Twenty years ago the expression “developing countries” was an uncertain categorisation describing an economic phenomenon still unfamiliar. BRICS were the first and the reason why of the change, followed since the early 2000’s by other groupings – MINT, PINE, E7, NEXT-11 – which acronym didn’t have, however, the same impact.

Now, the Big Five are an economic global pillar founding banks which can challenge the most important western financial institution. Their example has opened the way of development and, since the crisis is over, it is time for new bets.

From MENA’ region, many economies are increasing. Turkmenistan is one of these.

Middle East and North Africa reveal an extremely diverse picture. Oil-rich countries and monarchies are experiencing reasonable growth and macroeconomic stability, although other nations struggle suffering from violent conflicts, lacks in infrastructure and fuel prices flows.

According to the World Bank, the Turkmen economy touched its highest pick in 2011, with a GDP growth rate at 14.7% – performance that only China and a few others have had.

Stable at around 10% for the last three years, the country moved to an upper middle-income status – exceeding $6,000 GDP per capita by the end of 2012 – and forecasts continue to be highly promising.

GDP is doubled in 2010-2014, even if the majority of Turkmenistan’s economic statistics are state secrets.

From 1998 to 2005, Turkmenistan suffered from the continued lack of adequate export routes for natural gas. At the same time, total exports rose by an average of roughly 15% per year until 2008, largely because of higher international oil and gas prices.

In 2010, China began operations for additional pipeline increasing and expanding Turkmenistan’s export routes for its gas.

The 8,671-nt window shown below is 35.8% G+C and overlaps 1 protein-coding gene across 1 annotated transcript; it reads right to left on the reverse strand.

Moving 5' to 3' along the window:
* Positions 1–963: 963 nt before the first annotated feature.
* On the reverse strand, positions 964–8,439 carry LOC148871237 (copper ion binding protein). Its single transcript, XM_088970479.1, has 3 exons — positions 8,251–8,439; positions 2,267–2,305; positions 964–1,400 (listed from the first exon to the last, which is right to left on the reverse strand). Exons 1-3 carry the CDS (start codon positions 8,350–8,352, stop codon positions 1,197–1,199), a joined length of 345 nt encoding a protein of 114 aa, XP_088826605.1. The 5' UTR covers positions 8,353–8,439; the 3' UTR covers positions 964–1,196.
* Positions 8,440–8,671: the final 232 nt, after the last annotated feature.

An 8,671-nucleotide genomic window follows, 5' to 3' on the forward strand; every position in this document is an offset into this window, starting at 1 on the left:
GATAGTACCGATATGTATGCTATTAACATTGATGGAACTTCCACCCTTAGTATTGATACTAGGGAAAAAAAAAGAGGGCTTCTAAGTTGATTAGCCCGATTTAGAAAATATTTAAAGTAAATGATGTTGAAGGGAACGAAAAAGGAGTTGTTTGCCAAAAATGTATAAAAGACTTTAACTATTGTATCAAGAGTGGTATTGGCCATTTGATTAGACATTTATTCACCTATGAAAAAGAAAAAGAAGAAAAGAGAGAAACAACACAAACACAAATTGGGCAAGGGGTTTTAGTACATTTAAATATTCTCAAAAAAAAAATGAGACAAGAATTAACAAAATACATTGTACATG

Turkmen’s exports are “Chinese” for an incredibly high 68.3%, followed by Turkey by at 5% and by Italy, as third main partner. Importing mostly machinery and equipment, chemicals and foodstuffs, its major partners are Turkey (22.3%), Russia (15.3%) and China (13%), followed by UAE, Ukraine and Germany. There is no surprise if industrial production grew by 11% last year – 8th in world comparison.

Social indicators have showed improvements commensurate with the country’s economic performance.

In 2004 unemployment was about 60%, standing at CIA researches, reducing incredibly until 2014. According to the State Statistics Committee of Turkmenistan, wages and salaries have increased by 11.2 % during 2012, compared to 2011.

Its Government’s National Socio-Economic Development Program for 2011–2030 and the National Rural Development Program focus on an inclusive economic growth while preserving economic independence, modernizing the country’s infrastructure and promoting foreign direct investment.

Additioned to this it should be recalled that Turkmenistan find itself in a very strategic geographic point – sharing common interests with China on its new Silk Route and trading with Europe and its high demand.

The Turkmen economy seems to be resilient to the global uncertainties and spillover effects coming from the Eurozone crisis and forecats show an economic status’ improvement that is going to strengthen in next years.